Can breastfeeding be still given to babies from Covid – 19 infected or suspected mothers?
Breastfeeding is the basic pillar for infant and young child survival, nutrition and development and maternal health. The World Health Organization recommends (1) exclusive breastfeeding for the first 6 months of life, (2) continued breastfeeding with appropriate complementary foods for up to 2 years and beyond, (3) Early and uninterrupted initiation of skin-to-skin contact, rooming-in and kangaroo mother care to reduce maternal and infant mortality.
Since the end of 2019, concerns about Covid-19 infection have been raised whether mothers with COVID-19 can transmit the SARS-CoV-2 virus to their infant or young child through breastfeeding. Before there is any recommendation whether breastfeeding should still be continued or not, a full consideration should be there not only of the potential risks of COVID-19 infection of the infant, but also the risks of morbidity and mortality associated with not breastfeeding, the inappropriate use of infant formula milks, as well as the protective effects of skin-to-skin contact.
Until before there is any scientific evidence on vertical transmission of Covid – 19 infection from the mother to the infant, the following precautions have to be taken thoughtfully for mothers and caregivers also.
- Take precautions if your newborn is rooming-in with you in the hospital.
If you are in isolation for COVID-19 and are sharing a room with your newborn, take the following steps to reduce the chance of spreading the virus to your newborn:
- Wash your hands with soap and water for at least 20 seconds before holding or caring for your newborn. If soap and water are not available, use a hand sanitizer with at least 60% alcohol.
- Wear a well-fitting mask whenever you are within 6 feet of your newborn.
- Keep your newborn more than 6 feet away from you as much as possible.
- Talk to your healthcare provider about how you can protect your newborn, such as using a physical barrier (for example, placing the newborn in an incubator) while in the hospital.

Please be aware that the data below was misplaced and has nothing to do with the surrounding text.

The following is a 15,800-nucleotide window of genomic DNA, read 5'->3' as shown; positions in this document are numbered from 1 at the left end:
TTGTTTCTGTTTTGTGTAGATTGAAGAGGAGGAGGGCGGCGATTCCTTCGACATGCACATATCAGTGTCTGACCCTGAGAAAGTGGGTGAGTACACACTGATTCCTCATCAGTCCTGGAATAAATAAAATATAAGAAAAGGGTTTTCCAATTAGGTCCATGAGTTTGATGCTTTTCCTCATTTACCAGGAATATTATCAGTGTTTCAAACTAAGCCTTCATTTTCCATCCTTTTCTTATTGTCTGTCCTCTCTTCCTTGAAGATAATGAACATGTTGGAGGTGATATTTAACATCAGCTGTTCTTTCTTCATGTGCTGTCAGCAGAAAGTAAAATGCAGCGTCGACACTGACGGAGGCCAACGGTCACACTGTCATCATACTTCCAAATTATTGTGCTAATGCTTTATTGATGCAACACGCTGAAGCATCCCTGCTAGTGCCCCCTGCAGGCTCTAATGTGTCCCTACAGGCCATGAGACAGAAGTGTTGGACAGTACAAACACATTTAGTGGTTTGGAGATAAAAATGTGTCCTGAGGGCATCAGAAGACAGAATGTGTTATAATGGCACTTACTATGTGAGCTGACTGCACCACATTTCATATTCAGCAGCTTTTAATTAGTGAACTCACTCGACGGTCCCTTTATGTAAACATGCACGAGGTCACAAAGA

You most likely will not pass the virus to your newborn or any other close contacts after your isolation period has ended.
If you had symptoms, your isolation period ends after:
- 5 days since symptoms first appeared, and
- 24 hours with no fever, without fever-reducing medicine, and
- Other symptoms of COVID-19 are improving.
If you never had symptoms, your isolation period ends after
- 5 days have passed since you tested positive for COVID-19.
Once your isolation period has ended you should still wear a mask until day 10. After 10 days, you should still wash your hands before caring for your newborn, but you don’t need to take the other precautions. These timeframes do not apply if you have a severely weakened immune system or were severely ill with COVID-19.
B. Precautions while feeding at the breast, expressing milk, or feeding from a bottle
Breastfeeding people should follow these precautions during their recommended period of isolation:
- Wash their hands using soap and water before touching their child or expressing breast milk either by hand expression or with a breast pump. If soap and water are not available, use hand sanitizer with at least 60% alcohol.
- Wear a mask when they are less than 6 feet from the child (including when feeding at the breast or feeding from a bottle) and when expressing breast milk
- Clean and sanitize breast pumps and all infant feeding items.
- Any healthy caregiver, preferably one who is fully vaccinated against COVID-19 and not at increased risk for severe illness from COVID-19, may feed expressed breast milk to the child. If this person is not vaccinated and is living in the same house or has been in contact with the breastfeeding person, they should wear a mask while feeding the child for the duration of the lactating parent’s recommended period of isolation and during their own quarantine thereafter.
In conclusion, WHO recommends that mothers with suspected or confirmed COVID-19 should be encouraged to initiate or continue to breastfeed. Mothers should be counselled that the benefits of breastfeeding substantially outweigh the potential risks for transmission. Mother and infant should be enabled to remain together while rooming-in throughout the day and night and to practice skin-to-skin contact, including kangaroo mother care, especially immediately after birth and during establishment of breastfeeding, whether they or their infants have suspected or confirmed COVID-19.